Domain-Driven Design: Monoliths to Microservices
NEW! Intensive, 3-day, hands-on DDD workshop by Vaughn Vernon
Microservices architecture is a clear trend. A trend is not hype, but it's also not mainstream. You must not ignore the Microservices trend, but you must learn why this architecture is trending and how to successfully adopt it, or decide not to.
This 3-day workshop steps you through the definitions and drivers to help you become oriented with this approach to distributed computing. Without the business' backing on team organization, your efforts to develop and deploy Microservices into production will likely fail. You will learn about how Conway's Law determines which team structures are troublesome and which ones can be successful in implementing Microservices, and how strategic DDD is used to bolster your efforts and clarify your business vision. See how Agile plays in to teams reaching continuous improvement, integration, and improvement, and how a pursuit of a “single-motion modeling, architecture, and APIs” leads to mastering software development and beyond.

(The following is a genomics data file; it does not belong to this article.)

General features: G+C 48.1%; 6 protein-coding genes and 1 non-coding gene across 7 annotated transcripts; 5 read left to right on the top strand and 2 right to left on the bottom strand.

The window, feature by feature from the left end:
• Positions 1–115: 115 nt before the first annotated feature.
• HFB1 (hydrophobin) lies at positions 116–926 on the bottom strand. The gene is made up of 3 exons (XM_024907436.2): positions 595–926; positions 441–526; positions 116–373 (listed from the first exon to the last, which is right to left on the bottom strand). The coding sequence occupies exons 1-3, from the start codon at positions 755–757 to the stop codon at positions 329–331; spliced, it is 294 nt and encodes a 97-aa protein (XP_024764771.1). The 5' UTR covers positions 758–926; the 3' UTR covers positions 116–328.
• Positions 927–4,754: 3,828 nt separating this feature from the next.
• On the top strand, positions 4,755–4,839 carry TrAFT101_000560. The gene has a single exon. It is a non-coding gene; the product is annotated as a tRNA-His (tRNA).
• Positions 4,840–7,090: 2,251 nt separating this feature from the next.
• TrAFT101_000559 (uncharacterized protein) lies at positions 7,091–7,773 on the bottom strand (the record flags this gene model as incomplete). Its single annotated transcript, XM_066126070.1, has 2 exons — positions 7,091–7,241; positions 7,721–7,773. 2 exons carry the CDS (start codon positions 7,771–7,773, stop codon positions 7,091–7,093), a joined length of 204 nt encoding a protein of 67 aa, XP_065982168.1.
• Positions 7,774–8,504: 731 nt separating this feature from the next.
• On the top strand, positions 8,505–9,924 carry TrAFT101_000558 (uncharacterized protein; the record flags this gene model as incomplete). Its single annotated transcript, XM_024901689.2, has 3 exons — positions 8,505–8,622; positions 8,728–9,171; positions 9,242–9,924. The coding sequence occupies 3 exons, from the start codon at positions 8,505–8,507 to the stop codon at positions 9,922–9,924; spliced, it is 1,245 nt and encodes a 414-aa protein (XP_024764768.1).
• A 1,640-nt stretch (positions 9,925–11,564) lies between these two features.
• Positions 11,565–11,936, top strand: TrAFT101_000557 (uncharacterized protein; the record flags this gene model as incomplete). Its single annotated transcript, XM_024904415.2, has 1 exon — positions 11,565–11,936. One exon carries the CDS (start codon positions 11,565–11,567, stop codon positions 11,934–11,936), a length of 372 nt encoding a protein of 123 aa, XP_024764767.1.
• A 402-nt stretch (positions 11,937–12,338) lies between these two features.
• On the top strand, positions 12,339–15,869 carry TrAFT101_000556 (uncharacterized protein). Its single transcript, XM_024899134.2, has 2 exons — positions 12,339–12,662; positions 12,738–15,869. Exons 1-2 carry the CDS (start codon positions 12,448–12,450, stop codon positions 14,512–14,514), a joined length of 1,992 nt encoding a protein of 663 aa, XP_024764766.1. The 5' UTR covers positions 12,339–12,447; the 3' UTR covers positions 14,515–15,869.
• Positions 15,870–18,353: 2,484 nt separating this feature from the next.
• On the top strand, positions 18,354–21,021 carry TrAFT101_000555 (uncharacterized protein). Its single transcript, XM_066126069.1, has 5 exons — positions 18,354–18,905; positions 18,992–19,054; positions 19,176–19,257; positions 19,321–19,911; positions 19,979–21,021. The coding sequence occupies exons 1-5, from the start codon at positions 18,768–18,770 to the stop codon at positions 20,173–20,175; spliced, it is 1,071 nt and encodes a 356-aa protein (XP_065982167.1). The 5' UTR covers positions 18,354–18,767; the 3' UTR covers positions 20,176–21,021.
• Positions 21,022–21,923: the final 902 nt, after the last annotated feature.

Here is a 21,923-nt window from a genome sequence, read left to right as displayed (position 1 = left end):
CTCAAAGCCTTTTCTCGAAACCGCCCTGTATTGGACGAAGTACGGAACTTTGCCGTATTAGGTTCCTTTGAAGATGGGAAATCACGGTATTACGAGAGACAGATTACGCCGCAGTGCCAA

Breaking up a large and unwieldy monolith—often referred to as a Big Ball of Mud—is not an easy job. Learn the secrets to determining proper service divisions and boundaries, the tools used in performing these efforts, and how to iteratively decompose source code and database schemas into manageable services.
If you have wondered how DDD helps in modeling fresh core differentiating capabilities, you can resolve your unanswered questions on how reworking toward competitive distinction happens. Using both the Ubiquitous Language and tactical modeling tools, you can cleanly and clearly produce a domain model that deals with distributed computing uncertainties and hits the innovation target. With multiple, even several or many Microservices in a single system solution, it is critical that you design effective service collaborations and design robust integrations between them. Using DDD strategic design and modern architectures and architecture patterns, you will learn how to achieve strong collaboration and integration by using a set of prescriptive approaches.
What would Microservices be without user experience and user interfaces? Find out how to design query and action handling facilities that match up with the unique influences of a Microservices architecture. Dig in to acceptance, unit, and integration testing, examining the benefits of test-first vs test-after. Along with the details just presented, you are provided with a number of distributed computing patterns that will round out your toolbox for successfully building whole system solutions.
Determining Service Boundaries
Breaking Up the Monolith
Service Collaboration and Integration
User Experience and User Interface